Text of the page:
Cybersecurity Considerations for Online Bill Payment

Many people pay their bills digitally since sending secure online payments is much more convenient than writing a check or waiting at the bank. However, most don’t realize the potential risks. Here are a few online payment security methods that use cybersecurity best practices.

1. Be Careful When Linking Accounts

Most online payment apps allow you to link your account to make paying bills more convenient, but you should be wary of this function since it’s often unsafe. Even if the original app has excellent security, cybercriminals may be able to exploit the linked platform’s vulnerabilities.

They could easily breach the other platform’s data storage system to get your information. Online shopping had the second-highest fraud reports in 2022, according to the Federal Trade Commission.

You give hackers a better chance to get around your online payment security when you connect your accounts since they gain more access points. Over 50% of people paying bills online use a mobile app to handle their transactions, making them popular targets.

2. Use Multifactor Authentication

Have you ever had to confirm a login attempt on your phone after trying to sign in somewhere new? That process is called multifactor authentication — when you get a code sent through text, email or an app to ensure no one else is trying to access your account.

It’s one of the best online payment security methods because it’s failsafe. Even if scammers or cybercriminals get ahold of the login credentials to someone’s payment portal, MFA prevents them from signing in. It also gives the person enough time to update their passwords, blocking future attempts.

3. Create Strong Passwords

Although most people know passwords should be lengthy and complex, many don’t bother to follow through — it’s much easier to remember a particular date or pet name than a string of random characters. Still, this cybersecurity best practice is incredibly effective.

In January 2023, hackers accessed thousands of PayPal users’ accounts using stolen credentials. Even the most secure mobile payment apps on the market are vulnerable. In this situation, strong passwords would’ve protected them.

Cybercriminals often brute force their way into your account once they have your email or username. Many use bots, allowing them to complete dozens of login attempts in mere minutes. They try common phrases or strings of text — like dates, words or names — to get in faster. Random characters can secure your online payments.

4. Only Use Trusted Platforms

Cybercriminals often create fake payment portals to try and trick people into giving up their login credentials. Whenever logging in or downloading an app, verify it’s official to ensure online payment security. Ensure websites use SSL — look for an “s” at the end of “http” in the address — to ensure it’s safe.

5. Verify All Communication

Scammers often pose as financial institutions or official banking apps to get people’s account information. Phishing scams are among the most common threats to people who pay their bills online. They’re hard to recognize, meaning the cybercriminals are often successful.

Verify all texts, emails and notifications before you click on or respond to anything. Email or call them separately from the original thread if you want to be safe. Official online bill payment sites usually won’t ask you to share personal or login information.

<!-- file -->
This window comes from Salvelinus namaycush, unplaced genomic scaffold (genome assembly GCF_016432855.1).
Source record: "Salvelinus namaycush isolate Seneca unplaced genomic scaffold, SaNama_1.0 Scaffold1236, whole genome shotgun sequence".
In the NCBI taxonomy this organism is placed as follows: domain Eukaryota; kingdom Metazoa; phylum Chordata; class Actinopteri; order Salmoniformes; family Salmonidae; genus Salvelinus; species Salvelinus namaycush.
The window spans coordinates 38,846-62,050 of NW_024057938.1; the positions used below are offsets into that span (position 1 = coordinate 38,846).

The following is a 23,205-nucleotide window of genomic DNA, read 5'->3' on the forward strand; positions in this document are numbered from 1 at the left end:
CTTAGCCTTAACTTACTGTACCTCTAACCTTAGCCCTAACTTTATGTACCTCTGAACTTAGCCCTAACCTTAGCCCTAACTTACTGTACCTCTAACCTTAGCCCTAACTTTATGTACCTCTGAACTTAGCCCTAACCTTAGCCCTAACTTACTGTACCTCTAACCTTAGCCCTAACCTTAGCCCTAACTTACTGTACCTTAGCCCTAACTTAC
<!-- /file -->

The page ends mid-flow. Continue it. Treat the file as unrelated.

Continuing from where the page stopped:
This is one of the easiest online payment security methods since most people have already trained themselves to never click on suspicious links. However, technology like spoofing or generative artificial intelligence can make it challenging to spot — many phishing messages are now free of misspellings and grammar mistakes.

6. Change Passwords

Even though reusing the same passwords is convenient, updating them regularly is much more secure. Banks are one of the top targets for hackers, so they often get breached. As a result, your financial and personal information ends up floating around on the internet for anyone to access.

Even if your password appears in a leak, you can protect yourself and your money by changing them routinely. Update them once every few months at a minimum — and don’t reuse old ones — to ensure no one can use them to access your accounts.

Also, you should use unique passwords for every online payment account to be more secure. For example, consider what would happen if someone could access your PayPal, Cash App and bank because you used the same login credentials for each — they could drain your savings and any money you store in the apps.

7. Only Use Secure Networks

Unsecured networks — like public Wi-Fi — are vulnerable to cyberattacks, meaning you are if you use them. For example, a hacker could hijack your connection to an online payment portal with a man-in-the-middle attack, showing you a fake version to steal your information.

For genuine online payment security, only use secured networks for financial transactions. If you’re unsure if a connection is safe, stick to what you know — use your home Wi-Fi. Waiting to send your paycheck to the bank and being safe is much better than doing it immediately and risking theft.

8. Use a Credit Card

Use one credit card for all your online transactions to protect your accounts. It’s a secure online payment method, and you can quickly get reimbursed if someone manages to defraud you. Plus, it could take up to two months to reverse fraudulent charges and get your money back into your account.

Secure Your Online Payments

Following cybersecurity best practices when digitally paying bills ensures secure online payments. Many cybercriminals would love to get their hands on your account data and drain your savings, so consider implementing these to protect yourself.